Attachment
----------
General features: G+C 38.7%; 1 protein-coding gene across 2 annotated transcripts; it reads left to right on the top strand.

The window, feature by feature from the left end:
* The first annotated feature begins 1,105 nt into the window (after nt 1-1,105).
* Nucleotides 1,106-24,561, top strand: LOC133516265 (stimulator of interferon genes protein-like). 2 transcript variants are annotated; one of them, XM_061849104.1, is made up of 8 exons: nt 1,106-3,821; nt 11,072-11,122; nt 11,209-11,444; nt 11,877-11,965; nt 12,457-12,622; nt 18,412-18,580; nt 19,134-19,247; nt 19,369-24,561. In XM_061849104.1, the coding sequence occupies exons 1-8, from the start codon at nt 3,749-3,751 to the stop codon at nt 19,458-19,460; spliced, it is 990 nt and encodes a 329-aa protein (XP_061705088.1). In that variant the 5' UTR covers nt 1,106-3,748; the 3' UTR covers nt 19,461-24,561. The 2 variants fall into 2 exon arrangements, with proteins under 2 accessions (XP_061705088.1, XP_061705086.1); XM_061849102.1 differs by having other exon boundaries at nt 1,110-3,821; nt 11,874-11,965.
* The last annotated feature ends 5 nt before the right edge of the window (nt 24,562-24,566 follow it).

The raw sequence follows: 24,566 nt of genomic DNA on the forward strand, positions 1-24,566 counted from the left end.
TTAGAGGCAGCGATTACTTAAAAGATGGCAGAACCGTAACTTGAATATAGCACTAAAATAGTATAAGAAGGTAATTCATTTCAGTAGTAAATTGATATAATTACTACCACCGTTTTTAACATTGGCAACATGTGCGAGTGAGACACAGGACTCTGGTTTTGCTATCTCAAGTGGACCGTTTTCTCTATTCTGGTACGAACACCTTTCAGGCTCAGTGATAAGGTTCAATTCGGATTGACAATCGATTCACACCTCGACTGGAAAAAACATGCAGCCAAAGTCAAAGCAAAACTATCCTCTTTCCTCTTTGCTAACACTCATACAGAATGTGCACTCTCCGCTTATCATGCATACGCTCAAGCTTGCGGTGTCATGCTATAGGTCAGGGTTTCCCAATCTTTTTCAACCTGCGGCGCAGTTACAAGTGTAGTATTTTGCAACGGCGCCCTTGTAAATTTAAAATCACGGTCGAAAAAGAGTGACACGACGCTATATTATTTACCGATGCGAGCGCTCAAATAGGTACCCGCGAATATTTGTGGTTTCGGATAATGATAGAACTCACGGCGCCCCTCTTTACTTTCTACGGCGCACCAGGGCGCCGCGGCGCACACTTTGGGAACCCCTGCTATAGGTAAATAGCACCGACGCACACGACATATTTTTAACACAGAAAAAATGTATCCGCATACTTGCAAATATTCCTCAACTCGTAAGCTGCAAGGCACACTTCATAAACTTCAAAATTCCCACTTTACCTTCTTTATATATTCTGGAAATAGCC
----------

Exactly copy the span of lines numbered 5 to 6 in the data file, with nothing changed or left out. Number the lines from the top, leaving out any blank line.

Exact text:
* The last annotated feature ends 5 nt before the right edge of the window (nt 24,562-24,566 follow it).

The raw sequence follows: 24,566 nt of genomic DNA on the forward strand, positions 1-24,566 counted from the left end.